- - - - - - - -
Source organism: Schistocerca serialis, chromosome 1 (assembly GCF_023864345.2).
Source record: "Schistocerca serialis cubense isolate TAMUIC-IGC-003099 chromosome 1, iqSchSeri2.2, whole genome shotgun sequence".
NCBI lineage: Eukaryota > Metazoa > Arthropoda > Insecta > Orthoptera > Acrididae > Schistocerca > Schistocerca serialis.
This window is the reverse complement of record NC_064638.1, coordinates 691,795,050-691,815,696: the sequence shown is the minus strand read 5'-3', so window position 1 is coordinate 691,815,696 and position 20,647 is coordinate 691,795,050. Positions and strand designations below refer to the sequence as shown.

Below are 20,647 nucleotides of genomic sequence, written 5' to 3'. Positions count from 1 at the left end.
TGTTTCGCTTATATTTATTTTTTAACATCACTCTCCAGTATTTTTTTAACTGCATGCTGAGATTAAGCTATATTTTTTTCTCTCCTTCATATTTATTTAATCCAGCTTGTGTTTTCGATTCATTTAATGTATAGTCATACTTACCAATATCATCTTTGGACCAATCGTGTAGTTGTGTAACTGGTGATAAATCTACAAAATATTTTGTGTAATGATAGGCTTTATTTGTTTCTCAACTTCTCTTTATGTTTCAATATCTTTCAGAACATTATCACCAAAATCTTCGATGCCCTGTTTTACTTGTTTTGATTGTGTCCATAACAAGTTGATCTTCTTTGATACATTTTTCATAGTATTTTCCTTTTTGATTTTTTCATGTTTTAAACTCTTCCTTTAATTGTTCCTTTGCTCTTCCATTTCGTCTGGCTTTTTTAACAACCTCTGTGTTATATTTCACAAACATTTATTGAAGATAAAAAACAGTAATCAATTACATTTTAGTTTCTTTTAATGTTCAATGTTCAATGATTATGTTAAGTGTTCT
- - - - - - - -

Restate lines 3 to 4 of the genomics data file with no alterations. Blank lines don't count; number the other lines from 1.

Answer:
NCBI lineage: Eukaryota > Metazoa > Arthropoda > Insecta > Orthoptera > Acrididae > Schistocerca > Schistocerca serialis.
This window is the reverse complement of record NC_064638.1, coordinates 691,795,050-691,815,696: the sequence shown is the minus strand read 5'-3', so window position 1 is coordinate 691,815,696 and position 20,647 is coordinate 691,795,050. Positions and strand designations below refer to the sequence as shown.